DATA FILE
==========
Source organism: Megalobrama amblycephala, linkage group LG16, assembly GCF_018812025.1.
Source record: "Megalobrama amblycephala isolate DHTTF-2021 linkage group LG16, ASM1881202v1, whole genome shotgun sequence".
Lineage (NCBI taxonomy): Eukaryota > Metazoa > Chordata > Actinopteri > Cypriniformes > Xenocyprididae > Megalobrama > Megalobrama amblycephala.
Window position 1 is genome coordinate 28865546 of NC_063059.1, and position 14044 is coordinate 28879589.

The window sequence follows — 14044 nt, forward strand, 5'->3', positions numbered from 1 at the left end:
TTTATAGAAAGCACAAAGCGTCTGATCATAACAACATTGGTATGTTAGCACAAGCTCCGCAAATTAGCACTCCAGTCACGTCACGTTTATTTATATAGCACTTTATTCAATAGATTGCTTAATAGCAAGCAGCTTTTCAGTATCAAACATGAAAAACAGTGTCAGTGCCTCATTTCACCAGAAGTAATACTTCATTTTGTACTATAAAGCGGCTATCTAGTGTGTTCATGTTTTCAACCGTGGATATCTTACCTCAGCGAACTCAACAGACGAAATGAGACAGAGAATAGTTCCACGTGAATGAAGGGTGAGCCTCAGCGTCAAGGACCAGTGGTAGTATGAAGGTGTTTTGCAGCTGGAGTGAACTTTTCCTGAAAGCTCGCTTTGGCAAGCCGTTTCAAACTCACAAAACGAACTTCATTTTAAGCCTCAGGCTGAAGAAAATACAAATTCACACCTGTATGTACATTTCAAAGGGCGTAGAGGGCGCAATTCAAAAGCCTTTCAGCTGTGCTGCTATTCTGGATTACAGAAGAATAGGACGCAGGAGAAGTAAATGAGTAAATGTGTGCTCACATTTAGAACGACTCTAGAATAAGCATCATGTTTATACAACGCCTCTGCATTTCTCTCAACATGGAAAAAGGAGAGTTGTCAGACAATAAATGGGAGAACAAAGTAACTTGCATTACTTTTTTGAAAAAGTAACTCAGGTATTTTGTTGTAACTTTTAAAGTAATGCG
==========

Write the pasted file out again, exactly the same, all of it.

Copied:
Source organism: Megalobrama amblycephala, linkage group LG16, assembly GCF_018812025.1.
Source record: "Megalobrama amblycephala isolate DHTTF-2021 linkage group LG16, ASM1881202v1, whole genome shotgun sequence".
Lineage (NCBI taxonomy): Eukaryota > Metazoa > Chordata > Actinopteri > Cypriniformes > Xenocyprididae > Megalobrama > Megalobrama amblycephala.
Window position 1 is genome coordinate 28865546 of NC_063059.1, and position 14044 is coordinate 28879589.

The window sequence follows — 14044 nt, forward strand, 5'->3', positions numbered from 1 at the left end:
TTTATAGAAAGCACAAAGCGTCTGATCATAACAACATTGGTATGTTAGCACAAGCTCCGCAAATTAGCACTCCAGTCACGTCACGTTTATTTATATAGCACTTTATTCAATAGATTGCTTAATAGCAAGCAGCTTTTCAGTATCAAACATGAAAAACAGTGTCAGTGCCTCATTTCACCAGAAGTAATACTTCATTTTGTACTATAAAGCGGCTATCTAGTGTGTTCATGTTTTCAACCGTGGATATCTTACCTCAGCGAACTCAACAGACGAAATGAGACAGAGAATAGTTCCACGTGAATGAAGGGTGAGCCTCAGCGTCAAGGACCAGTGGTAGTATGAAGGTGTTTTGCAGCTGGAGTGAACTTTTCCTGAAAGCTCGCTTTGGCAAGCCGTTTCAAACTCACAAAACGAACTTCATTTTAAGCCTCAGGCTGAAGAAAATACAAATTCACACCTGTATGTACATTTCAAAGGGCGTAGAGGGCGCAATTCAAAAGCCTTTCAGCTGTGCTGCTATTCTGGATTACAGAAGAATAGGACGCAGGAGAAGTAAATGAGTAAATGTGTGCTCACATTTAGAACGACTCTAGAATAAGCATCATGTTTATACAACGCCTCTGCATTTCTCTCAACATGGAAAAAGGAGAGTTGTCAGACAATAAATGGGAGAACAAAGTAACTTGCATTACTTTTTTGAAAAAGTAACTCAGGTATTTTGTTGTAACTTTTAAAGTAATGCG